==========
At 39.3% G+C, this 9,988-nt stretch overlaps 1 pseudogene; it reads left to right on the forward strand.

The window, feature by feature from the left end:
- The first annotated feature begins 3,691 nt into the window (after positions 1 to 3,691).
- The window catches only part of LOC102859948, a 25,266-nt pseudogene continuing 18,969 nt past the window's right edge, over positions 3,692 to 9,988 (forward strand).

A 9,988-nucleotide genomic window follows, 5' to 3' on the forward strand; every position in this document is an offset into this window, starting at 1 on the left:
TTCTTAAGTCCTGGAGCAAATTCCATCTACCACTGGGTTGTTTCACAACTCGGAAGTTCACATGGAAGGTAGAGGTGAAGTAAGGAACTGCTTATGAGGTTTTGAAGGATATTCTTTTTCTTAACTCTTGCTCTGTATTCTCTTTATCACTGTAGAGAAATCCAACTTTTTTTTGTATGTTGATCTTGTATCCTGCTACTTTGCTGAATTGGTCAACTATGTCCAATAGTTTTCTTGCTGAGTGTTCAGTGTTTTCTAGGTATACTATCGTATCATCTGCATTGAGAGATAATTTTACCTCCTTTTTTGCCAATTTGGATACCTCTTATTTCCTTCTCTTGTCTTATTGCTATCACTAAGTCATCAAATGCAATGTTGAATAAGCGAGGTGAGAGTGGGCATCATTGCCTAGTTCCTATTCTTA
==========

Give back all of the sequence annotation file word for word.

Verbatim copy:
At 39.3% G+C, this 9,988-nt stretch overlaps 1 pseudogene; it reads left to right on the forward strand.

The window, feature by feature from the left end:
- The first annotated feature begins 3,691 nt into the window (after positions 1 to 3,691).
- The window catches only part of LOC102859948, a 25,266-nt pseudogene continuing 18,969 nt past the window's right edge, over positions 3,692 to 9,988 (forward strand).

A 9,988-nucleotide genomic window follows, 5' to 3' on the forward strand; every position in this document is an offset into this window, starting at 1 on the left:
TTCTTAAGTCCTGGAGCAAATTCCATCTACCACTGGGTTGTTTCACAACTCGGAAGTTCACATGGAAGGTAGAGGTGAAGTAAGGAACTGCTTATGAGGTTTTGAAGGATATTCTTTTTCTTAACTCTTGCTCTGTATTCTCTTTATCACTGTAGAGAAATCCAACTTTTTTTTGTATGTTGATCTTGTATCCTGCTACTTTGCTGAATTGGTCAACTATGTCCAATAGTTTTCTTGCTGAGTGTTCAGTGTTTTCTAGGTATACTATCGTATCATCTGCATTGAGAGATAATTTTACCTCCTTTTTTGCCAATTTGGATACCTCTTATTTCCTTCTCTTGTCTTATTGCTATCACTAAGTCATCAAATGCAATGTTGAATAAGCGAGGTGAGAGTGGGCATCATTGCCTAGTTCCTATTCTTA